DETROIT -- More than a year into his tenure as CEO of Ford Motor Co., Mark Fields has a redesigned F-150 and two updated SUVs at his disposal just as demand for those types of vehicles is surging. Amid that fortuitous timing, Fields is also trying to position Ford for a time when gasoline is more expensive again and fewer consumers want to own cars at all.
This month, he announced a $4.5 billion investment to develop more electrified vehicles over the next five years, even though sales of plug-ins and hybrids are slow at the moment. He also said Ford is radically changing its product-development process in the hopes of making vehicles that better fit people's changing needs. And through the Smart Mobility initiative he started, Fields is pushing the automaker to explore new ideas such as e-bikes that help drivers get through congested streets and an Uber-like shuttle service for employees that eventually could help Ford move beyond selling cars by getting into the ride-hailing business.
Fields, 54, was interviewed at Ford headquarters in Dearborn, Mich., by Staff Reporter Nick Bunkley, News Editor Dave Guilford and Dave Versical, director of editorial operations.
Q: What's your expectation for industry sales in the next few years, as gasoline prices and interest rates rise?
A: I think the next couple of years for the industry could stay at a very healthy level. Do I think it's going to grow another 10, 15, 20 percent? Probably not, just because of capacity. But the state of the labor market is very healthy -- wages and incomes are growing.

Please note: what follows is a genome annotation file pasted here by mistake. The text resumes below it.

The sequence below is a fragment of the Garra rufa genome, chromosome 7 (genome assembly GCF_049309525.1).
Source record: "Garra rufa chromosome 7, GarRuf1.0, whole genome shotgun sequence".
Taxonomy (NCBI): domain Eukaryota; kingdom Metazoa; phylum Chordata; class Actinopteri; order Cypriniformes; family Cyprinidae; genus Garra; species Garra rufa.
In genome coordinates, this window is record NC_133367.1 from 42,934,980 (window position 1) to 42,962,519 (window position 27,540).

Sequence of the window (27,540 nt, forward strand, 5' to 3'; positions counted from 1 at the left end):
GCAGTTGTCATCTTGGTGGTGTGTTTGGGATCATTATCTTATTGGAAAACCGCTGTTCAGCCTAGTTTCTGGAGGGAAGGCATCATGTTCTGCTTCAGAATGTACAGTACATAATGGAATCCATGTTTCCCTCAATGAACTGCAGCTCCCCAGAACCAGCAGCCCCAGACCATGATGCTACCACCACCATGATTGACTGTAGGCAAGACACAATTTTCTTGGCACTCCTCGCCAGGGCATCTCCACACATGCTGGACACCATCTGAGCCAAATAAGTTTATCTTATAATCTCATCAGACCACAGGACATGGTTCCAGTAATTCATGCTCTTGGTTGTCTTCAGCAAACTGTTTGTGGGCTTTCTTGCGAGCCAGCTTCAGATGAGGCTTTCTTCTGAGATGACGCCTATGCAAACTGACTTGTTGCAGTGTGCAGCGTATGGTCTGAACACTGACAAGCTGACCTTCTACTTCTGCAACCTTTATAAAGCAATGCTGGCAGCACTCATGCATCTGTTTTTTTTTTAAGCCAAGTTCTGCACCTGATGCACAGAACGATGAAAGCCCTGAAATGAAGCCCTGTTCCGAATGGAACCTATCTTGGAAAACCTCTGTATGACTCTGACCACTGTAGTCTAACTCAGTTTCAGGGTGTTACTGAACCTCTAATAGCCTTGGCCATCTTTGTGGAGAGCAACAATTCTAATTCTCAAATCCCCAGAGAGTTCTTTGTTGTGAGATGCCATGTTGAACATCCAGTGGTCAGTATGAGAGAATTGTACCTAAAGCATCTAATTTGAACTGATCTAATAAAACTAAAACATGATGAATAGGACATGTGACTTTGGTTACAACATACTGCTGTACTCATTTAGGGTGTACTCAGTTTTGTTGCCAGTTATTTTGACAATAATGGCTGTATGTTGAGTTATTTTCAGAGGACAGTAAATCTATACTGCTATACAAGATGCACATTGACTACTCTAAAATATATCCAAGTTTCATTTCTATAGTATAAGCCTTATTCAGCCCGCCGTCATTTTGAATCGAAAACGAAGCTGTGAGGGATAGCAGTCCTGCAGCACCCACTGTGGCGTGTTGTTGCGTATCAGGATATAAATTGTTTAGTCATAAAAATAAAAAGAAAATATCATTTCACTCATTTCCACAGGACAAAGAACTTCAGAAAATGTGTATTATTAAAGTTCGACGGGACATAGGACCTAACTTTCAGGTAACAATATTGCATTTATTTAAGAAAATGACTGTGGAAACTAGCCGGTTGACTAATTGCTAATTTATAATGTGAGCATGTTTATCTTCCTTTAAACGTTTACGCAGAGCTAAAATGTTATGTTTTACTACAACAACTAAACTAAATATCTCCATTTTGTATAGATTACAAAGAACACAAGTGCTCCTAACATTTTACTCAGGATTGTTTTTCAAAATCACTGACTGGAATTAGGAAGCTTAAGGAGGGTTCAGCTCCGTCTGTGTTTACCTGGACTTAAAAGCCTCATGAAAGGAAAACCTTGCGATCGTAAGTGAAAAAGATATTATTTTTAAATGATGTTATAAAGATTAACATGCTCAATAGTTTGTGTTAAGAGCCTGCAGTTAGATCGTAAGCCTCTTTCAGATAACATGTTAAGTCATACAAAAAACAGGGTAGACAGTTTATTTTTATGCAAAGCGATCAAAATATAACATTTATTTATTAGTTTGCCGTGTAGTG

I keep reminding folks that the Fed, if and when they raise rates, it's a sign of a healthy economy. The Fed raised rates on Dec. 18. With housing starts and new home sales that are still below pre-recession levels, I think that bodes well for the industry.
To what extent is your plan to invest $4.5 billion in electrified vehicles driven by regulations rather than consumer demand?
It's a big piece of it. In this business you have to project where you see consumer demand going forward. We have to project out four or five years. How you view things depends upon where you stand. Right now, where we stand, gas is very inexpensive. Think about 4 or 5 years ago, where gas was. It was a little bit different. We have to project out, and our view ongoing is still that the price of a barrel of oil is going to go up over time. So it's really important for us to anticipate that.
Secondly, we have the [corporate average fuel economy] regulations that are out there -- the one national standard -- and we have to meet that. And that's why the midterm review becomes so important for us, because we want to make the investments.
But at the same time there has to be a market there for it. And that midterm review was all about agreeing with the government on looking at the consumer acceptance of the technology, looking at the costs -- to the companies, to the consumers, what impact it may have on jobs and things of that nature. So we're looking forward to that discussion.
What's your plan going into the midterm CAFE review?
Overall, we want it to be very fact-based. We'll have to look at what has been the acceptance of the technology. It's more than a bit challenging. There's probably 50 or 60 electrified vehicles in the marketplace. Year to date, it's a little over 2.5 percent of the total industry. Four years ago, there were maybe 10 or 12 models, and it was about 2.5 percent of the industry.
We want it just very fact-based -- lay it out. We want to be part of the solution. But we want to make sure it works for consumers and it works for us as a company.
With transaction prices and profits up, are you able to try to regain some market share?
Our main priority is to run a disciplined, profitable business. Going out and chasing market share is not part of our plan.